Director of National Intelligence John Ratcliffe on Wednesday said he had approved the release of almost 1,000 pages of materials to the Justice Department as part of an investigation of the FBI’s probe of Russian election interference in 2016.

The decision follow’s Ratcliffe’s earlier declassification of handwritten notes by former CIA director John Brennan, which current and former officials have criticized as a political maneuver to bolster President Trump’s claims that Brennan and other former Obama administration officials conspired to fabricate connections between his campaign and Russia.

The FBI’s probe of Russian election interference examined potential links between Russia and the Trump campaign, as did Special Counsel Robert S. Mueller III, who did not establish sufficient evidence to substantiate a criminal conspiracy.

The investigation has long angered Trump, who derides it as a “hoax” meant to undermine his campaign and his presidency. Trump has posted about the investigation to his Twitter account dozens of times in the past 24 hours, tweeting on Tuesday that he had “fully authorized the total Declassification of any & all documents” on the investigation.

The information Ratcliffe provided to the Justice Department on Wednesday consisted of hundreds of pages of classified material and was a second batch provided to U.S. Attorney John Durham, who is investigating the origins of the FBI’s Russia probe, according to a senior administration official.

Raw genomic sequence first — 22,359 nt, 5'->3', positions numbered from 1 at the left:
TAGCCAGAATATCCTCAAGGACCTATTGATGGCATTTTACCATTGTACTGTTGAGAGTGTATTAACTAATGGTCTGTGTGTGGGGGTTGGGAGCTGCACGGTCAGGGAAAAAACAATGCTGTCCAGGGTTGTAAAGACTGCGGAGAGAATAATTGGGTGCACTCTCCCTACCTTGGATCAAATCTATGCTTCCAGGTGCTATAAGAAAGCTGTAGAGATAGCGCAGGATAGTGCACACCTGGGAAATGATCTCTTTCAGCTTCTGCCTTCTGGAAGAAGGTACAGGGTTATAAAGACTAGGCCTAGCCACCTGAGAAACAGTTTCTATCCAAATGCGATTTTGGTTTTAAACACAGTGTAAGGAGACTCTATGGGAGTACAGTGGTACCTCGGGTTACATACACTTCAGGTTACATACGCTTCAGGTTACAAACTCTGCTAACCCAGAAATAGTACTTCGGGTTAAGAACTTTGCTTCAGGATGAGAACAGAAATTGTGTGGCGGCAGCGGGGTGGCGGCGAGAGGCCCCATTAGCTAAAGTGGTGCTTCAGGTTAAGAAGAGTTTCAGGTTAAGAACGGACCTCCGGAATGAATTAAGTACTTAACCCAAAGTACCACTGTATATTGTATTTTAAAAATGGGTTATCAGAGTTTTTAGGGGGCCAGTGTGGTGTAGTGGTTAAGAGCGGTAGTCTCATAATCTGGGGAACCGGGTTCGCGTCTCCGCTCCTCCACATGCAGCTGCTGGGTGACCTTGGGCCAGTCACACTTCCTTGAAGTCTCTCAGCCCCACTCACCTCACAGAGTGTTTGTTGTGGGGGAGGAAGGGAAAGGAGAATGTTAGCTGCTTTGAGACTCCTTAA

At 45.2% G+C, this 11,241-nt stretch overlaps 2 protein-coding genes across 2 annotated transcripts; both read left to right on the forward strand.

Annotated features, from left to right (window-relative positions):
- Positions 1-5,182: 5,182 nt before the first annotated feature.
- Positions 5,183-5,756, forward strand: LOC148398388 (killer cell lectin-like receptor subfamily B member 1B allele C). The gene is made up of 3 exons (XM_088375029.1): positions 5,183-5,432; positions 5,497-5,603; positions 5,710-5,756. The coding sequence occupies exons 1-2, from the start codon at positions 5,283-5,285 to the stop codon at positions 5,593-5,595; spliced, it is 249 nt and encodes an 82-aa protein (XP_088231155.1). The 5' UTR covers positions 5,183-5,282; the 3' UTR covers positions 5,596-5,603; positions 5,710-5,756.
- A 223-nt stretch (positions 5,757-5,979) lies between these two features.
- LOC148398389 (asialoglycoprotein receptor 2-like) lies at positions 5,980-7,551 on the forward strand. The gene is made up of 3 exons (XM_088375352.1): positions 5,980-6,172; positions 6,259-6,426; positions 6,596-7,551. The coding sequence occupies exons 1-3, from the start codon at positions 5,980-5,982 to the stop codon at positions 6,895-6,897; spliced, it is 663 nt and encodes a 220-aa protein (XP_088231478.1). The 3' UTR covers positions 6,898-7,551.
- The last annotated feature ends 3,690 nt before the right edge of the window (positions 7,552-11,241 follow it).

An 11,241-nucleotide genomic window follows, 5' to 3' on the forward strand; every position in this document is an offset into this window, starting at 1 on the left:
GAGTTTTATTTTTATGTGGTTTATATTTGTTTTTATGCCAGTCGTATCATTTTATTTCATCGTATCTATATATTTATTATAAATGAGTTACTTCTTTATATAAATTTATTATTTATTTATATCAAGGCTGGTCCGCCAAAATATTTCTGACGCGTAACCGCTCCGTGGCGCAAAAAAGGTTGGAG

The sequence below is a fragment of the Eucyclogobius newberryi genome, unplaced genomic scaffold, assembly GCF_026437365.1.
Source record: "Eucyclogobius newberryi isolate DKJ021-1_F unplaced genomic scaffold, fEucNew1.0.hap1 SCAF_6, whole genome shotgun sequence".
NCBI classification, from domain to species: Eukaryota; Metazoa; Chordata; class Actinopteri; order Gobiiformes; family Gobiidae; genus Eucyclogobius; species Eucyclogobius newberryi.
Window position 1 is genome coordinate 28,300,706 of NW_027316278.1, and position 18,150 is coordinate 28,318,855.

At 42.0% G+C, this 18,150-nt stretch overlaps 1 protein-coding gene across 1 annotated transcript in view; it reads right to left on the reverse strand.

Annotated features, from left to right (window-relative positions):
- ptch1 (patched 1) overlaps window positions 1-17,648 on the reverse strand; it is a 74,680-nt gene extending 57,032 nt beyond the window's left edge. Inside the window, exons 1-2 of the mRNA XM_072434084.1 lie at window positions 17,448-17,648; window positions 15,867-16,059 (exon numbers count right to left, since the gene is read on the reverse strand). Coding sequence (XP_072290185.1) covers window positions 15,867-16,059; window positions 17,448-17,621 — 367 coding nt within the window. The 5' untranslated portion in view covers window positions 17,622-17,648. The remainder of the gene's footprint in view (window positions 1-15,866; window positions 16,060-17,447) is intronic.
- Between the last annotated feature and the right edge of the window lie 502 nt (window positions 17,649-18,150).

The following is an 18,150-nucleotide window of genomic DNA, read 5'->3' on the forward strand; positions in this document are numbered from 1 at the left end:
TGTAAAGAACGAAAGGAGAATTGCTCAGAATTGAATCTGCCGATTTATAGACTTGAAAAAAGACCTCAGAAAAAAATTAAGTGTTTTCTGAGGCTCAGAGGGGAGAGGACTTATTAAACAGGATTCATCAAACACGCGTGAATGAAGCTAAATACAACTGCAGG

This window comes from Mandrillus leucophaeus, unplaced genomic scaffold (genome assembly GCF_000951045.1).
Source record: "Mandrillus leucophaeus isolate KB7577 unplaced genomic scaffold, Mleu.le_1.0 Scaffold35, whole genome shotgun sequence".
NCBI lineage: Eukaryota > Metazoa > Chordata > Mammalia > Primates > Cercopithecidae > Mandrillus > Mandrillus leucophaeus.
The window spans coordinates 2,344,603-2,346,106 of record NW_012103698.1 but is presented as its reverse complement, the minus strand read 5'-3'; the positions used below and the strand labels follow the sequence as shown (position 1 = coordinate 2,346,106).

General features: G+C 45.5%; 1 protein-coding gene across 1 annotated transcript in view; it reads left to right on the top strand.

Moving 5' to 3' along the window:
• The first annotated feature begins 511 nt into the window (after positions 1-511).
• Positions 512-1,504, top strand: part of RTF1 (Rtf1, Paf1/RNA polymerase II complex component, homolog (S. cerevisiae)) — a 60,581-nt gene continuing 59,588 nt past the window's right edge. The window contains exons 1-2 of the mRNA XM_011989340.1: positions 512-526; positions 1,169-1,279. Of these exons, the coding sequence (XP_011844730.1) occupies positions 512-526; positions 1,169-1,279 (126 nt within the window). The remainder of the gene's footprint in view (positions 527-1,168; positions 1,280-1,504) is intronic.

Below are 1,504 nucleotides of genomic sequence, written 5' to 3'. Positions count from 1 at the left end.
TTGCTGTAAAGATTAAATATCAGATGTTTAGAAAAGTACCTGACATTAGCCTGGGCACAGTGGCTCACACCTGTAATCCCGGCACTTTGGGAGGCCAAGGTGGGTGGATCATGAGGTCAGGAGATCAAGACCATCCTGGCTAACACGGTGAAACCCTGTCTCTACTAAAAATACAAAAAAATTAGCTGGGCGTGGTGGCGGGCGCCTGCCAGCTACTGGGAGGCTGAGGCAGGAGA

The official said Ratcliffe had not declassified the material and acknowledged that Trump’s recent comments had renewed intelligence officials’ focus on the president’s desire to provide more information to Durham’s investigation.

On Tuesday, Ratcliffe declassified a heavily redacted set of notes written by Brennan that appear to show he briefed President Barack Obama in 2016 on intelligence the U.S. had obtained from Russian sources, indicating that Hillary Clinton had approved a plan to try to tie the hacking of Democratic emails by Russia to the Trump campaign.

Ratcliffe said in his letter that the intelligence was not verified and that it was not clear whether it reflected “exaggeration or fabrication” by Russia. A former U.S. official said analysts were aware that Russian officials discussed matters knowing their conversations might be intercepted or discovered and deliberately planted false or misleading statements.

Senior intelligence officials objected to releasing the Brennan notes, fearing that it could give credence to unsubstantiated disinformation from the Kremlin, according to people familiar with the matter, who, like others, spoke on the condition of anonymity to discuss sensitive information.

Ratcliffe’s disclosures, as well as his provision of new documents to Durham, follows mounting pressure from Republican lawmakers to disclose more classified material about the Russia probe.

Also on Wednesday, GOP Sens. Charles E. Grassley (Iowa) and Ron Johnson (Wis.) wrote to CIA Director Gina Haspel demanding that she provide information they said is in the agency’s possession that pertains to the FBI’s investigation.

A CIA spokesperson did not respond to a request for comment.